Whilst asphalt is one of the most widely used building materials used for infrastructure within Australia and beyond, it is still susceptible to a number of factors which can erode, decay or wear down the robust surface. Despite asphalt surfaces in Perth being generally between 25-50mm thick and lasting more than 20 years (almost twice the thickness and longevity of bitumen seals), asphalt damage can still result from a variety of elements.
It pays to understand the main causes of asphalt damage so you can get the most out of your driveway, with minimal risk to forces outside of your control.
A constant threat to all infrastructure surfaces is the risk of cracking and splitting, which can lead to instability and failure, or in worse cases, the need for complete resurfacing. Whilst wear and tear is a common culprit for asphalt damage, vegetation elements like weeds and roots often contribute to cracking from underneath the surface itself.
Trevor from NK Asphalt suggests regular maintenance as a great way to stay on top of this. He went on to explain, “Whilst asphalt has a fantastic shelf life, cracks can occur, and if spotted, early response is key to avoiding further damage and/or resurfacing.”
A simple walk through Karijini National Park will make you realise the power of water – one of the most erosive elements on the planet. Whilst asphalt is a reliable surface built to withstand Australian Winters, excessive water can lead to notable forms of asphalt damage. This can occur if the surface is uneven or warped, where pools of water may build up. Ensuring a sloping/even surface is key in preventing the potential risk of water damaging your asphalt driveway or carpark.
Potholes are also a common occurrence from water damage. When moisture or groundwater enters through cracks or is formed underneath paved surfaces, it can penetrate through the surface to form potholes which can create a major hazard. The phenomenon occurs when the water is forced up (hydraulicing) by traffic, leading to waterlogging of the underlying base material, subsequent movement and failure in that location.
Trees and Shrubs
As mentioned earlier, vegetation can lead to damage of any pavement type from wandering roots and weeds underneath the surface. Whilst this risk is always apparent, there are ways to limit the risk of significant damage by ensuring you don’t plant trees or shrubs within close vicinity of your driveway, concrete, paved or asphalt surface. Trees, in particular, have the ability to stretch out their roots across a sizeable area, which can result in cracks from thick roots which are difficult to manage.
Trevor from NK advises that you consider this when planning your landscaping: “We have seen many cases of tree roots leading to damage, so it’s best to steer clear of planting sizeable plants, shrubs or trees anywhere near driveways. You’d be surprised at how far tree roots can travel.”
Fuel and Oil
Asphalt damage can occur from hydrocarbon materials leaking or spilling onto the surface, with fuel and oil being common examples. It is inevitable that this will occur to some extent on driveways and roads, however, the key is managing any spills with early response before the substance penetrates into and softening the asphalt. Petrol spills can often be left to harden again, whereas diesel and other oils may need replacement.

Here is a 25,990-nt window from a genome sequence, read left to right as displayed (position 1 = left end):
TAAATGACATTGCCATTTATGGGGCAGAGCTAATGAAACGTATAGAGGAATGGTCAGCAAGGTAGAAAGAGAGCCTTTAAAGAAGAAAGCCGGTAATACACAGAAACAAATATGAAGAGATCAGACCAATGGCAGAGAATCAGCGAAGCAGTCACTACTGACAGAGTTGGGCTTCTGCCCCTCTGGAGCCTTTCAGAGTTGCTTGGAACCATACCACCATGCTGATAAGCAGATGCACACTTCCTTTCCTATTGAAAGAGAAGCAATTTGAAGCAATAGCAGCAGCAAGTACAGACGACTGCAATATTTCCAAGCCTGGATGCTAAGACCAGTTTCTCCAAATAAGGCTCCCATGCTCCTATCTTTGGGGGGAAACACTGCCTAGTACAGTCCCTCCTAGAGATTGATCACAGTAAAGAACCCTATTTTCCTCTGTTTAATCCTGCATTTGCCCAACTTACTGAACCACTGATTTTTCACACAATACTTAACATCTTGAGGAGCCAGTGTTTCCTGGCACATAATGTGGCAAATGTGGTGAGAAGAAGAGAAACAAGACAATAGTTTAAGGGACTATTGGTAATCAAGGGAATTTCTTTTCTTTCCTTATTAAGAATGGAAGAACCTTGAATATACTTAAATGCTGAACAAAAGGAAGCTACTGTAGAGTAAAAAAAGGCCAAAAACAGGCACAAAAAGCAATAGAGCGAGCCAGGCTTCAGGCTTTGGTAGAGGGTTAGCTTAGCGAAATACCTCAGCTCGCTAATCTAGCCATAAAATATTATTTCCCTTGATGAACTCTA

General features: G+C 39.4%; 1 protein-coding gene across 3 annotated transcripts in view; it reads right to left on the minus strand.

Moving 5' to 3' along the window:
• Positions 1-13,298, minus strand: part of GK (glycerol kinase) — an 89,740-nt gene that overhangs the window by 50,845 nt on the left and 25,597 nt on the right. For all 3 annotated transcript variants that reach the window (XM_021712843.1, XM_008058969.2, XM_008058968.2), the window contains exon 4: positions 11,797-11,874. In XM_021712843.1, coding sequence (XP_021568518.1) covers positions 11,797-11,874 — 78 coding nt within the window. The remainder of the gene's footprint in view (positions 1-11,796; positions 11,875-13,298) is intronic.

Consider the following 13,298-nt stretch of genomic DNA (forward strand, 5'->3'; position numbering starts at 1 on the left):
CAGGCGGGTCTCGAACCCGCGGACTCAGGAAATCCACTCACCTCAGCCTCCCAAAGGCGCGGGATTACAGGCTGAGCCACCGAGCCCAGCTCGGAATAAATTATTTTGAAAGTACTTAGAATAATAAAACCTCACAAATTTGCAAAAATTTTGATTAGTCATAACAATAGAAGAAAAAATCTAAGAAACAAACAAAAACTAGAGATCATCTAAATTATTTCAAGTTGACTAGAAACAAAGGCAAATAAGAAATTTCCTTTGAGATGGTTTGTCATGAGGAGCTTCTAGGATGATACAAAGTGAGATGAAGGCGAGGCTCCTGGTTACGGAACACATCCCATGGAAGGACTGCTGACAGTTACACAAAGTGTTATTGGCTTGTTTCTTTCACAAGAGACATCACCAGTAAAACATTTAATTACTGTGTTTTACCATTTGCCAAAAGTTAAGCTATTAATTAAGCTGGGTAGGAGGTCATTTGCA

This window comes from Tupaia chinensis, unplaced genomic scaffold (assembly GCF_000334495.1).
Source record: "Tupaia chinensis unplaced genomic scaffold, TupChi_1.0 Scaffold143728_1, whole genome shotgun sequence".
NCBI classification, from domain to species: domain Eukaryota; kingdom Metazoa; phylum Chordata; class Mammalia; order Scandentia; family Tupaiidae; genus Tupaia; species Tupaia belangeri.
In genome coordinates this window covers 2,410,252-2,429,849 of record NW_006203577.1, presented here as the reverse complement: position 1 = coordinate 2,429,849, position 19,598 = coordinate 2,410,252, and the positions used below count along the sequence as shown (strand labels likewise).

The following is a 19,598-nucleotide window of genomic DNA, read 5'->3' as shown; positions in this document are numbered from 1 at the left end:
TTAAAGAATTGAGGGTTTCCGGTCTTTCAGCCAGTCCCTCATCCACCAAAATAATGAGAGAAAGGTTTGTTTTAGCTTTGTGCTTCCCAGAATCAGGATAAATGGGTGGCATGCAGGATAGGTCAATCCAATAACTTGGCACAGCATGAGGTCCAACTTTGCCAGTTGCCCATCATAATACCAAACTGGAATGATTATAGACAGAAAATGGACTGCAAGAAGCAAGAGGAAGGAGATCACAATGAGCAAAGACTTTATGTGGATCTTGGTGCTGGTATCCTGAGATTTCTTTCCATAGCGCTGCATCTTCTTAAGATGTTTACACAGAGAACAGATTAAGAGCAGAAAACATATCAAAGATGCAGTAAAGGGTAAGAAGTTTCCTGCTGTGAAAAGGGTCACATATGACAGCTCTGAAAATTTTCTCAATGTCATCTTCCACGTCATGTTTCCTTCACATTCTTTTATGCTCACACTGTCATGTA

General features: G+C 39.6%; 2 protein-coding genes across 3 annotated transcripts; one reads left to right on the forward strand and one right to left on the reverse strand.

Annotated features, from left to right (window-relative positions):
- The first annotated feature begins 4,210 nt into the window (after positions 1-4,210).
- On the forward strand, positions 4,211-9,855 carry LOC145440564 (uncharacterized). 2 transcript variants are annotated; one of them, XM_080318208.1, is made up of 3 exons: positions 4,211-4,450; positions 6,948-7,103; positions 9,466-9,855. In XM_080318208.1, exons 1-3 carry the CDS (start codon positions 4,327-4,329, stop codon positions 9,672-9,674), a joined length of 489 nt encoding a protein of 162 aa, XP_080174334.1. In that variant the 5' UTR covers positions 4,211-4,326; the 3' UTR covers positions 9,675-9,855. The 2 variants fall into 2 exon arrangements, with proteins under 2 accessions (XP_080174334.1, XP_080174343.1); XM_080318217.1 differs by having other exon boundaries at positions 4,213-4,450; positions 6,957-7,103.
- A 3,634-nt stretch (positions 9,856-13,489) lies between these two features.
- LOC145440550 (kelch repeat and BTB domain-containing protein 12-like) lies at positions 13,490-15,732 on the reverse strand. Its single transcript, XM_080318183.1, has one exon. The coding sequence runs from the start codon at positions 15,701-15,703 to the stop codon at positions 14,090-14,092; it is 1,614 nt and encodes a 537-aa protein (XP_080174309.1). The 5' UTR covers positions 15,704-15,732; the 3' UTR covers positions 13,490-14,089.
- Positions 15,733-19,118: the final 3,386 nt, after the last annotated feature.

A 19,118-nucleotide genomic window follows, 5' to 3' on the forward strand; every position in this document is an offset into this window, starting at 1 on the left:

Poor Asphalt Installation
Whilst asphalt is one of the most cost-effective surfaces on the market, there is a risk of poor installations leading to premature wear and tear, and eventual asphalt damage. Throughout the years, the NK team have seen an array of low-quality installations (at times DIY installations) which have eventuated in issues for clients. As a result, the NK Asphalt team aspire to consistently deliver the highest quality installations, as we understand the need for longevity and value, without having to constantly resurface and repair.
The Western Australian climate is a contrast of cold, wet Winters and hot, dry Summers, contributing to a high range of temperatures and conditions which test the durability of surfaces. Asphalt damage can be caused by changes in conditions, such as heat which can cause base materials with higher clay contents (e.g. some gravel) to dry in Summer and crack, whilst Winters can introduce moisture and instability above and below surfaces, which can lead to further damage. The secret to staying ahead of the curve is to install a quality asphalt product and underlying base material that is built to stand the test of time.
General Wear and Tear
We have covered a series of ways in which asphalt damage can occur, however, perhaps the most common example is simple wear and tear. Driveways, carparks and infrastructure-based surfaces are built for vehicles of all shapes and sizes and designed to withstand the pressure of regular traffic and changing weather conditions, however, there is still a shelf life on the material itself.
Heavy vehicles can often speed up the wear and tear of asphalt surfaces and time itself is a gradual cause of disintegration, erosion and the wearing down of the asphalt material, however, this can be curbed by the maintenance, upkeep and treatment of your surfaces.
Nothing Beats Maintenance And Quality
When it comes to getting the most out of your asphalt surface, there are a number of ways to keep ahead of the curve. Whilst constant maintenance is always a great way to go, it should all start with a quality installation and product that you know and trust to deliver value over time.
Our NK Asphalt team pride ourselves on ensuring our customers are given the very best quality upfront, to limit the risk of the aforementioned causes of asphalt damage. It pays to trust the professionals, so if you are looking to resurface a road, driveway or carpark, get in touch with our team to request a quote or friendly advice today.share